Insurance industry mergers and acquisitions (M&A) are spiralling downwards with only 170 deals in the first six months of 2017, compared to 186 in the preceding period.
Activity is now down 24% from its recent high in H1 2015 when there were 225 deals, according to the Clyde & Co’s mid-year growth report.
M&A activity in Europe is down 28% in the last six months, partly due to the distraction of Brexit.
Completed M&A deals in Asia Pacific fell to 22 from 36 in the second half of 2016, partly because of temporary monetary controls in place in China.
The Middle East and Africa saw slight growth in M&A, albeit from a low base, with eight deals compared to just two in the prior period.
Deal activity also grew in the Americas, with 86 transactions so far this year, compared to 81 in the preceding six months.
The impact of regulation
However, insurers are exploring other avenues for business growth.
The capital rules underpinning Solvency II regulation have led insurers to put certain books of business up for sale, with industry heavyweights such as Prudential recently putting a £10bn block of annuities on the market.
“For the finance team specifically, a key challenge when selling off a book of business is being able to model the outcome across a number of different aspects, including the impact to earning profile, ceded premium, reinsurance treaties and reserves required, through to the financial statements of the legal entities affected,” says Simon Bittlestone, managing director of financial analytics firm Metapraxis.
“To model effectively, the finance team will want to see the numbers in the context of the organisation’s historical data, and consider which trends appear within any particular part of the written business,” he says.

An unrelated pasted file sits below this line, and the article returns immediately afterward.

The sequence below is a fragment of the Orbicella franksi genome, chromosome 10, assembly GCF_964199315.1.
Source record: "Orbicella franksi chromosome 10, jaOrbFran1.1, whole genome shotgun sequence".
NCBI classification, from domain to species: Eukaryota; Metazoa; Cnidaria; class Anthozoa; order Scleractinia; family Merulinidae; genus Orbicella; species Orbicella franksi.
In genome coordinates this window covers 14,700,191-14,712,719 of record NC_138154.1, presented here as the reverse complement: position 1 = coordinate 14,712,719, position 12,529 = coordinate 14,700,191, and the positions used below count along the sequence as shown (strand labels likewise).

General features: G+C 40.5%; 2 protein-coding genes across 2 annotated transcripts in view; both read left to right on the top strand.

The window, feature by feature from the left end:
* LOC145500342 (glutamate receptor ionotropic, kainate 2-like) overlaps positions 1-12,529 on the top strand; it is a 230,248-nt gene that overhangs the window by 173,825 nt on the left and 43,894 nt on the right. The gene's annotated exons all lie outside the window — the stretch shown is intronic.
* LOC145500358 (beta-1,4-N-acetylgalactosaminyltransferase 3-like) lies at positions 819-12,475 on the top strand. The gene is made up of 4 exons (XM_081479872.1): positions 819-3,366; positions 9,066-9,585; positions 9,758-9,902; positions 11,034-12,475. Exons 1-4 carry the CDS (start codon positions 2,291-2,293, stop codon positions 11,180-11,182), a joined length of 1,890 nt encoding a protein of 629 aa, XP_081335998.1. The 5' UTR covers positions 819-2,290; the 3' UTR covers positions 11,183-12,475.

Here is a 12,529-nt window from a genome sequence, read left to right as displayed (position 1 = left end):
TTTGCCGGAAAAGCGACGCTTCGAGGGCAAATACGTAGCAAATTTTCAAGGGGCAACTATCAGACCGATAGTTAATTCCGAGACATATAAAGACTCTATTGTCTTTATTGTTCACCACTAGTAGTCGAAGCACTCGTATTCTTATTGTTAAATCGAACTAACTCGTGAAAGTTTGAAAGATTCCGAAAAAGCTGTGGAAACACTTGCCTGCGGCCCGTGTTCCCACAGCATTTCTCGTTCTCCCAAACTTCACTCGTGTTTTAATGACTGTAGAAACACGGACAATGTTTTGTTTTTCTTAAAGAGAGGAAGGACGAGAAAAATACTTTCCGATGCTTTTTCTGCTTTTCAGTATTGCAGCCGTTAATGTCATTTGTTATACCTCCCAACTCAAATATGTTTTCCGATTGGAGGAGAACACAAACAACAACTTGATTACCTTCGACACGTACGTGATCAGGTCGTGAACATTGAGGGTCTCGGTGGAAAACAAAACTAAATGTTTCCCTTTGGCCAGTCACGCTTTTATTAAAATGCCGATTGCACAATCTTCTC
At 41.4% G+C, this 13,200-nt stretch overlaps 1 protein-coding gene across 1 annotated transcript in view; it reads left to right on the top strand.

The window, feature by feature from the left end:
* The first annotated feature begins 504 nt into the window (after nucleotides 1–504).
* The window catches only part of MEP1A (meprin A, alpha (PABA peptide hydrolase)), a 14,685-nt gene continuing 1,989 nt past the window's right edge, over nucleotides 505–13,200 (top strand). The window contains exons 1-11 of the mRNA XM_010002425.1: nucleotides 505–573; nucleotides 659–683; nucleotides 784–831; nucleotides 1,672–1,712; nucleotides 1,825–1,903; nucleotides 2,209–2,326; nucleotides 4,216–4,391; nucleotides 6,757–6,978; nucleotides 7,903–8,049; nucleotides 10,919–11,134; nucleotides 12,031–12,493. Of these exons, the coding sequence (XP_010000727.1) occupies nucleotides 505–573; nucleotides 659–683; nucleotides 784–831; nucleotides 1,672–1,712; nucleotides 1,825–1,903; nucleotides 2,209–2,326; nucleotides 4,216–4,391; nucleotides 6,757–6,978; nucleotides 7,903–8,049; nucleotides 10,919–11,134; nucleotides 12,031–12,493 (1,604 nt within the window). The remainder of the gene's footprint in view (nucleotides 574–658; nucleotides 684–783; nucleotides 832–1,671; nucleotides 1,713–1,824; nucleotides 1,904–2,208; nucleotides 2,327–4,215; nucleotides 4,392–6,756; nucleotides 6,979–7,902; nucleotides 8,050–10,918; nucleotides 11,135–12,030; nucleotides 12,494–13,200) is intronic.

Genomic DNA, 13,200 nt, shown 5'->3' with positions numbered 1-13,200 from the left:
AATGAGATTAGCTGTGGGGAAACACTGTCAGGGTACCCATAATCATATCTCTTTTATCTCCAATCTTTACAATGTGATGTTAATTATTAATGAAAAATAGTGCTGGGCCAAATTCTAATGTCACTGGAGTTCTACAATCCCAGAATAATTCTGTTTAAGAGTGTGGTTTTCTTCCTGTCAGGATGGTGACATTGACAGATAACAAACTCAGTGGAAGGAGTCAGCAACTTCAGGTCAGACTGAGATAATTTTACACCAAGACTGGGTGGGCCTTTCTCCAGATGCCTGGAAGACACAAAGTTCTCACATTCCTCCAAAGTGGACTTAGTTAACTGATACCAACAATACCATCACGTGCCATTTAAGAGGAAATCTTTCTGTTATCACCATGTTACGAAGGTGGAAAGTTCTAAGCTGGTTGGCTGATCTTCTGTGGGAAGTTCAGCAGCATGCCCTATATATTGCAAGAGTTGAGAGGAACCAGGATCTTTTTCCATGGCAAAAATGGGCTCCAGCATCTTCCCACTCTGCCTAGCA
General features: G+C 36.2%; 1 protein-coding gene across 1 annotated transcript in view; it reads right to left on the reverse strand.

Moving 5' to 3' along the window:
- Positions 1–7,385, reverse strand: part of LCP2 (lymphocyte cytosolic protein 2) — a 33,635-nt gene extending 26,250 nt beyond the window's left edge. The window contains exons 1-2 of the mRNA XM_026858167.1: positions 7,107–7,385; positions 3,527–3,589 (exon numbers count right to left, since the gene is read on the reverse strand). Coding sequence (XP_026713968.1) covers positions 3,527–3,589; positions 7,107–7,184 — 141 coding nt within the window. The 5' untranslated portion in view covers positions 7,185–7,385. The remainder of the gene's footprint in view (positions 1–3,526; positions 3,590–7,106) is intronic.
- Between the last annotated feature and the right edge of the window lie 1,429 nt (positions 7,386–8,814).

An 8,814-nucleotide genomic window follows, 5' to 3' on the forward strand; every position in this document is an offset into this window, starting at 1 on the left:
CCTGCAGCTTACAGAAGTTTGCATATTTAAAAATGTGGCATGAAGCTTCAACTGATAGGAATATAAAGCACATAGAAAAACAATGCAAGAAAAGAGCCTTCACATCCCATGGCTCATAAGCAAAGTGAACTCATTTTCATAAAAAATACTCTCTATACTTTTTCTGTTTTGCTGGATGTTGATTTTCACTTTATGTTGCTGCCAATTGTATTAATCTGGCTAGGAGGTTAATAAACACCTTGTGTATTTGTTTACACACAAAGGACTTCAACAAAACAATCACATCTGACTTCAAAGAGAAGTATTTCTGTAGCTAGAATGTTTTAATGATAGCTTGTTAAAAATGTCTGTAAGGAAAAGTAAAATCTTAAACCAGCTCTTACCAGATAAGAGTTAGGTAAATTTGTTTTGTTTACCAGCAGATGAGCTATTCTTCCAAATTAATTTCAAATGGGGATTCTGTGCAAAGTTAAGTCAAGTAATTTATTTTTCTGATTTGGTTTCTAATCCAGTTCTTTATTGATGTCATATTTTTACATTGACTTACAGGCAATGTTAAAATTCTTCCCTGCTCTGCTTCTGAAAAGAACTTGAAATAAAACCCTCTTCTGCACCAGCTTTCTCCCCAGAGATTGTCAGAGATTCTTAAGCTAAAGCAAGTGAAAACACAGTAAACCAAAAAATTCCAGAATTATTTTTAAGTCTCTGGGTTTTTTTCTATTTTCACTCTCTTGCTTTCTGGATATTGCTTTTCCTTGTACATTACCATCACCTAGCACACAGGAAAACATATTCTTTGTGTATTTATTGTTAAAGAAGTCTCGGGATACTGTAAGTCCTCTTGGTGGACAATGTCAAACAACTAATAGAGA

As insurers continue to react to the ever-changing world of Solvency II, treasuries need to plan for the impact this regulation does, and could continue to have on their business.
“Many businesses undertake ad hoc analysis on their books of business as opportunities or requirements to divest their portfolio arise, and the insurance sector is no different. These analyses can be difficult for others outside the modelling team to understand and to help refine, which can lead to less-than-optimal deals,” says Bittlestone.
“The best-prepared insurance companies invest in modelling tools that place their analyses in the context of historical, actuals and planned financial metrics. Furthermore, their finance teams are able to share the analyses with other stakeholders, such as heads of lines of business, to engage them with the deal at hand,” Bittlestone continues.
Andrew Holderness, Clyde & Co global head of the Corporate Insurance Group, says: “Uncertainty is the enemy of deal-making. M&A has risen in the Americas now that the uncertainty that plagued the market in the run-up to the US presidential election has eased somewhat.
“However, in Europe, uncertainty persists with Brexit acting as a significant brake on M&A activity. Transactions have been overtaken on the corporate agenda by Brexit preparations as companies realise that there is no time to lose.
“Elsewhere in Europe political and economic uncertainty in markets as far apart as Greece, Italy and Russia continue to weigh heavy on investor sentiment,” says Holderness.
Despite the drop in deals, Holderness remains optimistic, arguing the M&A is still an attractive way for a business to create value.
“While insurers continue to consider all the tools at their disposal in the quest for growth, there is good reason to expect that more M&A will get over the line in the coming six months,” says Holderness.
“Hot-spots for deal making are likely to include China where the regulatory environment is expected to ease, allowing a pent-up wave of M&A activity to resume, while overseas expansion as evidence,” he adds.
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